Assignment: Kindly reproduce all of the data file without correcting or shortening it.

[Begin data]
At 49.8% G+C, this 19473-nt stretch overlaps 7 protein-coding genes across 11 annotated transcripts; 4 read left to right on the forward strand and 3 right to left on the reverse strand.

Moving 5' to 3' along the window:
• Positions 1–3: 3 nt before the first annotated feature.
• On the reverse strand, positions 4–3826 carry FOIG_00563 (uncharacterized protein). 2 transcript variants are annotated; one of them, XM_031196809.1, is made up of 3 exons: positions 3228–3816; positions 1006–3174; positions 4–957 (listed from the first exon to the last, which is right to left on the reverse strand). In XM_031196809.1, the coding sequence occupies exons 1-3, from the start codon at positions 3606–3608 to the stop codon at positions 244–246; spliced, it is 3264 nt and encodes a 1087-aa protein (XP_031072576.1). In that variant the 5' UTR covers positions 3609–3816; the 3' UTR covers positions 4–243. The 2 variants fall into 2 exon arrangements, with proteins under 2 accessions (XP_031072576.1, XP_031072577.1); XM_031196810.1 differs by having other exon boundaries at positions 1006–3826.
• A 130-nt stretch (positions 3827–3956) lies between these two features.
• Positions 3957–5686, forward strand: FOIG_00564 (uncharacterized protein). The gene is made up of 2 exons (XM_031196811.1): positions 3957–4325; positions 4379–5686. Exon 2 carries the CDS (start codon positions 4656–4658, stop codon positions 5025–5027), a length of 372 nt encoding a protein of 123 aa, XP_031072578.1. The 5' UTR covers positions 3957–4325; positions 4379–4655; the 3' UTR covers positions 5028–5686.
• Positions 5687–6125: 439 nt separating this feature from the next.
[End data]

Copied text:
At 49.8% G+C, this 19473-nt stretch overlaps 7 protein-coding genes across 11 annotated transcripts; 4 read left to right on the forward strand and 3 right to left on the reverse strand.

Moving 5' to 3' along the window:
• Positions 1–3: 3 nt before the first annotated feature.
• On the reverse strand, positions 4–3826 carry FOIG_00563 (uncharacterized protein). 2 transcript variants are annotated; one of them, XM_031196809.1, is made up of 3 exons: positions 3228–3816; positions 1006–3174; positions 4–957 (listed from the first exon to the last, which is right to left on the reverse strand). In XM_031196809.1, the coding sequence occupies exons 1-3, from the start codon at positions 3606–3608 to the stop codon at positions 244–246; spliced, it is 3264 nt and encodes a 1087-aa protein (XP_031072576.1). In that variant the 5' UTR covers positions 3609–3816; the 3' UTR covers positions 4–243. The 2 variants fall into 2 exon arrangements, with proteins under 2 accessions (XP_031072576.1, XP_031072577.1); XM_031196810.1 differs by having other exon boundaries at positions 1006–3826.
• A 130-nt stretch (positions 3827–3956) lies between these two features.
• Positions 3957–5686, forward strand: FOIG_00564 (uncharacterized protein). The gene is made up of 2 exons (XM_031196811.1): positions 3957–4325; positions 4379–5686. Exon 2 carries the CDS (start codon positions 4656–4658, stop codon positions 5025–5027), a length of 372 nt encoding a protein of 123 aa, XP_031072578.1. The 5' UTR covers positions 3957–4325; positions 4379–4655; the 3' UTR covers positions 5028–5686.
• Positions 5687–6125: 439 nt separating this feature from the next.